The underlying reason that people are uncomfortable listening to sex workers about legalizing prostitution has nothing to do with concern for the health and safety of women. If that were the genuine concern, prostitution would be legal in the United States by now. The underlying reason people disagree with legalizing prostitution is that prostitution is viewed as amoral because it involves (mostly) women selling their bodies for financial gain. However, telling women what they can and cannot do with their bodies does not come from a place of morality: that comes from a place of control.
People, especially women, sell their bodies for financial gain in legalized fashions on a daily basis. Pornography is legal, and so is exotic dancing. It’s common for people to have sexual relationships with richer partners so as to benefit from their wealth, whether this is through seeking out wealthy life partners or through the less formal but increasingly prevalent phenomenon known as sugar-dating. It’s also common for people to remain in unhappy relationships because they do not want to lose financial stability or spend money on a divorce.
So, what’s the difference? Why are these examples socially acceptable, even encouraged, but prostitution is seen as so appalling?
The difference is that in all of these other situations, it is easy for people to pretend that the women involved are not actually selling their bodies directly. It’s easy to pretend that the pornography actors are just people having consensual sex that the viewing public just happens to be privy to observing. It’s easy to pretend that exotic dancers are not actually selling their bodies because they are not directly engaging in the act of sex. It’s easy to pretend that people who enter into or remain in sexual relationships with wealthy partners could be there for reasons other than financial gain or security.
Prostitution does not allow the general public to have the benefit of these pretenses. Rather, the industry is honest about how sex and money are directly related. And for many individuals, this is an uncomfortable notion. It is even more uncomfortable for some people to believe that women should be allowed to have the control over their bodies that would permit them to engage in prostitution voluntarily; they cannot allow themselves to believe that women would choose such a profession. Yet rather than recognize this reality, those who oppose the legalization of prostitution march forth with arguments about concern for the safety of women. They fail to realize that criminalizing prostitution does not help sex workers, and their arguments lead to legislation that harms women while operating under the morally-driven guise of wanting to protect them.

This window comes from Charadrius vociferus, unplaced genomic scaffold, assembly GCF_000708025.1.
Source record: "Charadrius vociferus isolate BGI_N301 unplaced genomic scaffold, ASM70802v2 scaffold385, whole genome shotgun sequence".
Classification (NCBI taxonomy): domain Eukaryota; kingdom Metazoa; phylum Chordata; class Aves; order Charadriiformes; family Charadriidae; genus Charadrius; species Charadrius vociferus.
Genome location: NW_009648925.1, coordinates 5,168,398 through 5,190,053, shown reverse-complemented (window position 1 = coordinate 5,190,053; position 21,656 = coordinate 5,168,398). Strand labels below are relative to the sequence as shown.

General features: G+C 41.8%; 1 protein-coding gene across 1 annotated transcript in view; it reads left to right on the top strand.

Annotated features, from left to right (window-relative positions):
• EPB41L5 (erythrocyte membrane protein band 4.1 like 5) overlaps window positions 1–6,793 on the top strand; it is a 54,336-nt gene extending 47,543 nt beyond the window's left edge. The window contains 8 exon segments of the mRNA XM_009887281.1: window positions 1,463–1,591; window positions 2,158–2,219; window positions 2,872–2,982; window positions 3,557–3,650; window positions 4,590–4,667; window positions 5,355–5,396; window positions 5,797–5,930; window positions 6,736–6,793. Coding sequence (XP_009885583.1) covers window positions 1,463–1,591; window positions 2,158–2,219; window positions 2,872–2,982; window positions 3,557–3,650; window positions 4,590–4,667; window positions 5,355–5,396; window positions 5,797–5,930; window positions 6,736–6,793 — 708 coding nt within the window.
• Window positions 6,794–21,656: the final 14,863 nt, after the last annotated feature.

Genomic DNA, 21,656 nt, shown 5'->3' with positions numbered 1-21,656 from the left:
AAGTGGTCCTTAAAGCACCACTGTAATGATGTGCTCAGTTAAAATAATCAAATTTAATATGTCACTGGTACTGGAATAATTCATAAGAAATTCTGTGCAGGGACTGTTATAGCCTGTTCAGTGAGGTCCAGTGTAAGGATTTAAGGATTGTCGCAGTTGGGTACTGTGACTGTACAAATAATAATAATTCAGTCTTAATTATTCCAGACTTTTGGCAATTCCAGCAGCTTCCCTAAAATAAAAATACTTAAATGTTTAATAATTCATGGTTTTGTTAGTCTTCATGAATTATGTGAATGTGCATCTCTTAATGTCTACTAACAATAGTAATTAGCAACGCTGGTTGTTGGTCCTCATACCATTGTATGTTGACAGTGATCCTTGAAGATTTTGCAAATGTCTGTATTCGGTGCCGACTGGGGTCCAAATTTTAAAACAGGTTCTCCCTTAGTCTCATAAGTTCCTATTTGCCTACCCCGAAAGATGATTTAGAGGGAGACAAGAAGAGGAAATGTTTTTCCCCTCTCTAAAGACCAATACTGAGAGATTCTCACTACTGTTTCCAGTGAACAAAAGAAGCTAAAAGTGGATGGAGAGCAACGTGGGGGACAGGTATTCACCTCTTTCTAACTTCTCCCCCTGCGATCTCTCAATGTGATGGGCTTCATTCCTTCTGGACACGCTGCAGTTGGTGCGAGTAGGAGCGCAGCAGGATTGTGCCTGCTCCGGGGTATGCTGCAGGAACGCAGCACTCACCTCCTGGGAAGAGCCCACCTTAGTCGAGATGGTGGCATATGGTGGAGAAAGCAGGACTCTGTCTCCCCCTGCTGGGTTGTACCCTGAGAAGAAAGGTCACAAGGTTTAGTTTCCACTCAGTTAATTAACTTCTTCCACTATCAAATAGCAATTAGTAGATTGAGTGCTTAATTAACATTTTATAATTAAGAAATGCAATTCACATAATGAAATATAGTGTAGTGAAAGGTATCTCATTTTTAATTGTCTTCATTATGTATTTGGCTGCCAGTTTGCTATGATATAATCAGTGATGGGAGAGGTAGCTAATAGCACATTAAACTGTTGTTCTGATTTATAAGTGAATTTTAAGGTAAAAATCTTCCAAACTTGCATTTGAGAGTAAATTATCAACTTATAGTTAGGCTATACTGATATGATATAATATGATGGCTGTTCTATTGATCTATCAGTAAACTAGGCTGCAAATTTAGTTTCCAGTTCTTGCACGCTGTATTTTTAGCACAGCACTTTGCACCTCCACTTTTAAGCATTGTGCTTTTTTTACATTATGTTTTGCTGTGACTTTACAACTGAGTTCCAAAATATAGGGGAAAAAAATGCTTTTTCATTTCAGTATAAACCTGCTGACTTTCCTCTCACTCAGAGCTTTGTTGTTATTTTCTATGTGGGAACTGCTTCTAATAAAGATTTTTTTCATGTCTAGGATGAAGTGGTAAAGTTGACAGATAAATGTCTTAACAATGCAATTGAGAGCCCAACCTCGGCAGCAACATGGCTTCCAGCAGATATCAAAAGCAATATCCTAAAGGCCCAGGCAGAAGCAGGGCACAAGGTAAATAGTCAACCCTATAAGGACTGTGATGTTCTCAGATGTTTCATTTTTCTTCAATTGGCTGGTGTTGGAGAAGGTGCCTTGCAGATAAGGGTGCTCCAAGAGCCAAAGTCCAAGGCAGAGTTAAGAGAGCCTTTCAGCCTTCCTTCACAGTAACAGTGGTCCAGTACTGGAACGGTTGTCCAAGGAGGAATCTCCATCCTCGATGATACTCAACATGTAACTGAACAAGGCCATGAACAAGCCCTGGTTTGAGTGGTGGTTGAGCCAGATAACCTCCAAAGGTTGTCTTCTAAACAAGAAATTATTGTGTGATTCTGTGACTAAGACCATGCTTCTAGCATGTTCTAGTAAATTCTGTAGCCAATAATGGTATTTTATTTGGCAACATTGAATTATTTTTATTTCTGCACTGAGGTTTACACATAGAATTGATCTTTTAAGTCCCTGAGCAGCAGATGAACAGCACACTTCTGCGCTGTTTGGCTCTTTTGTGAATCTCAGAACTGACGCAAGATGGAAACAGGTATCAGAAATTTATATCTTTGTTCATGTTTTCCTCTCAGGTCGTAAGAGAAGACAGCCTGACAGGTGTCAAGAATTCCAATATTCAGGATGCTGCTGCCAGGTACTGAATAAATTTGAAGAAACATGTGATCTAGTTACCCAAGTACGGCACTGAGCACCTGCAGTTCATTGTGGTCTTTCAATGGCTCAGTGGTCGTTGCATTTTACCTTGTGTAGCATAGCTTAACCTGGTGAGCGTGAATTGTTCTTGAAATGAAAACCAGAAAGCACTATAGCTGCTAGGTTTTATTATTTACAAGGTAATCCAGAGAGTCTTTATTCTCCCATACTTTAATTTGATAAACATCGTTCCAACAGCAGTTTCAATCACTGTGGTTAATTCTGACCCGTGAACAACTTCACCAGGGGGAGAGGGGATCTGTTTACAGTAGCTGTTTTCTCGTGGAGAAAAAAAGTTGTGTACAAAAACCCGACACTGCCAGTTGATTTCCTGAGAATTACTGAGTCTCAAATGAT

Instead of forcing sex workers to conduct their business in unregulated black markets where their lives are in danger, all for a mislabeled purpose of “saving” women, take actual action to save women. Legalize prostitution, impose strict regulations, and construct comprehensive support systems that allow sex workers to do their jobs safely.
The desire to protect women from sexual abuse will always be valid, and if anything is a desire that should be more widespread in the United States. What is disingenuous is opposing legalized sex work for reasons that purport to be women’s safety, but that are actually coming from a place of discomfort over women openly engaging in sexual interactions for financial gain. If you are uncomfortable with the idea of women having sex for money, then you should also have a problem with pornography, exotic dancing, and people dating for money. If you do not have a problem with all of these socially accepted practices but have a problem with prostitution because it is “morally questionable,” then you have lost your right to any forum where decisions about the safety and rights of women are being made.